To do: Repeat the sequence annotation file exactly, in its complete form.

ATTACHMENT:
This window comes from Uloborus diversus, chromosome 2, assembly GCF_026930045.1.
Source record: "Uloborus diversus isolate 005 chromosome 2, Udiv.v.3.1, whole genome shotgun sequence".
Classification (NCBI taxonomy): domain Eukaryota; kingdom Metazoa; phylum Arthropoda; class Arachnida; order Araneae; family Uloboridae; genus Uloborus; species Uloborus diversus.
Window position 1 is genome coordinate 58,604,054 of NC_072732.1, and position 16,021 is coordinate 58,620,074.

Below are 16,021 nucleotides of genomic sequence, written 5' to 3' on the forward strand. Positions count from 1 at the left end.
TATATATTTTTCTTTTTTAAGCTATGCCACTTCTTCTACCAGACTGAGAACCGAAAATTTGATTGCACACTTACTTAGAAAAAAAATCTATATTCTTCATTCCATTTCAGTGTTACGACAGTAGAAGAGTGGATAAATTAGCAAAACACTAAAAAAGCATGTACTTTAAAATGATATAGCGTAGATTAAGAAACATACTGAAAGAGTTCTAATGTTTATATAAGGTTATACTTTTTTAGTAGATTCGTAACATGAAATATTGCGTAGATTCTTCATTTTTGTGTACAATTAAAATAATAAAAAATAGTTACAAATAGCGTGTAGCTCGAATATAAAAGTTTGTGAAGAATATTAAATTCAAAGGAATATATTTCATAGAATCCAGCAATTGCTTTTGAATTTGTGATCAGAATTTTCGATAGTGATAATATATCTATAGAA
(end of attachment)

This window comes from Uloborus diversus, chromosome 2, assembly GCF_026930045.1.
Source record: "Uloborus diversus isolate 005 chromosome 2, Udiv.v.3.1, whole genome shotgun sequence".
Classification (NCBI taxonomy): domain Eukaryota; kingdom Metazoa; phylum Arthropoda; class Arachnida; order Araneae; family Uloboridae; genus Uloborus; species Uloborus diversus.
Window position 1 is genome coordinate 58,604,054 of NC_072732.1, and position 16,021 is coordinate 58,620,074.

Below are 16,021 nucleotides of genomic sequence, written 5' to 3' on the forward strand. Positions count from 1 at the left end.
TATATATTTTTCTTTTTTAAGCTATGCCACTTCTTCTACCAGACTGAGAACCGAAAATTTGATTGCACACTTACTTAGAAAAAAAATCTATATTCTTCATTCCATTTCAGTGTTACGACAGTAGAAGAGTGGATAAATTAGCAAAACACTAAAAAAGCATGTACTTTAAAATGATATAGCGTAGATTAAGAAACATACTGAAAGAGTTCTAATGTTTATATAAGGTTATACTTTTTTAGTAGATTCGTAACATGAAATATTGCGTAGATTCTTCATTTTTGTGTACAATTAAAATAATAAAAAATAGTTACAAATAGCGTGTAGCTCGAATATAAAAGTTTGTGAAGAATATTAAATTCAAAGGAATATATTTCATAGAATCCAGCAATTGCTTTTGAATTTGTGATCAGAATTTTCGATAGTGATAATATATCTATAGAA